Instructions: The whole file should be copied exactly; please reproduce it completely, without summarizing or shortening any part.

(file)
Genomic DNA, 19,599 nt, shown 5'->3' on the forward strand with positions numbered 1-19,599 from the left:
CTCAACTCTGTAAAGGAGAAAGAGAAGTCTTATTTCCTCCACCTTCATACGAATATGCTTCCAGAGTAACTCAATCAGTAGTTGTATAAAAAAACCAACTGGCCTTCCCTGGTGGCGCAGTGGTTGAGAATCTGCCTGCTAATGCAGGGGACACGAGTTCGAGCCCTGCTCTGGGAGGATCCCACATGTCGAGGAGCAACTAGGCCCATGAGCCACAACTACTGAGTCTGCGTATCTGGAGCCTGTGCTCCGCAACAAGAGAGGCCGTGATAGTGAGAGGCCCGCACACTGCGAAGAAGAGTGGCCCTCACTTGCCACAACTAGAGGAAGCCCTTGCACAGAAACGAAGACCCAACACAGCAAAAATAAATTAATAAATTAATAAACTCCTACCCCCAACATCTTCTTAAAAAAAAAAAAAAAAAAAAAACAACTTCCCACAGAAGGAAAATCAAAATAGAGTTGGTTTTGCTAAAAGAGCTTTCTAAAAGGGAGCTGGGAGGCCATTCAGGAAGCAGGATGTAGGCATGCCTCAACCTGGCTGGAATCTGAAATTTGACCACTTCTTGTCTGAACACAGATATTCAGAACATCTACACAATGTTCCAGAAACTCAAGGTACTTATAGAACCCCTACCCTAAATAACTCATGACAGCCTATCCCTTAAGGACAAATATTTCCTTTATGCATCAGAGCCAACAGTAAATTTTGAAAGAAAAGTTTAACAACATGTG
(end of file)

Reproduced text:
Genomic DNA, 19,599 nt, shown 5'->3' on the forward strand with positions numbered 1-19,599 from the left:
CTCAACTCTGTAAAGGAGAAAGAGAAGTCTTATTTCCTCCACCTTCATACGAATATGCTTCCAGAGTAACTCAATCAGTAGTTGTATAAAAAAACCAACTGGCCTTCCCTGGTGGCGCAGTGGTTGAGAATCTGCCTGCTAATGCAGGGGACACGAGTTCGAGCCCTGCTCTGGGAGGATCCCACATGTCGAGGAGCAACTAGGCCCATGAGCCACAACTACTGAGTCTGCGTATCTGGAGCCTGTGCTCCGCAACAAGAGAGGCCGTGATAGTGAGAGGCCCGCACACTGCGAAGAAGAGTGGCCCTCACTTGCCACAACTAGAGGAAGCCCTTGCACAGAAACGAAGACCCAACACAGCAAAAATAAATTAATAAATTAATAAACTCCTACCCCCAACATCTTCTTAAAAAAAAAAAAAAAAAAAAAACAACTTCCCACAGAAGGAAAATCAAAATAGAGTTGGTTTTGCTAAAAGAGCTTTCTAAAAGGGAGCTGGGAGGCCATTCAGGAAGCAGGATGTAGGCATGCCTCAACCTGGCTGGAATCTGAAATTTGACCACTTCTTGTCTGAACACAGATATTCAGAACATCTACACAATGTTCCAGAAACTCAAGGTACTTATAGAACCCCTACCCTAAATAACTCATGACAGCCTATCCCTTAAGGACAAATATTTCCTTTATGCATCAGAGCCAACAGTAAATTTTGAAAGAAAAGTTTAACAACATGTG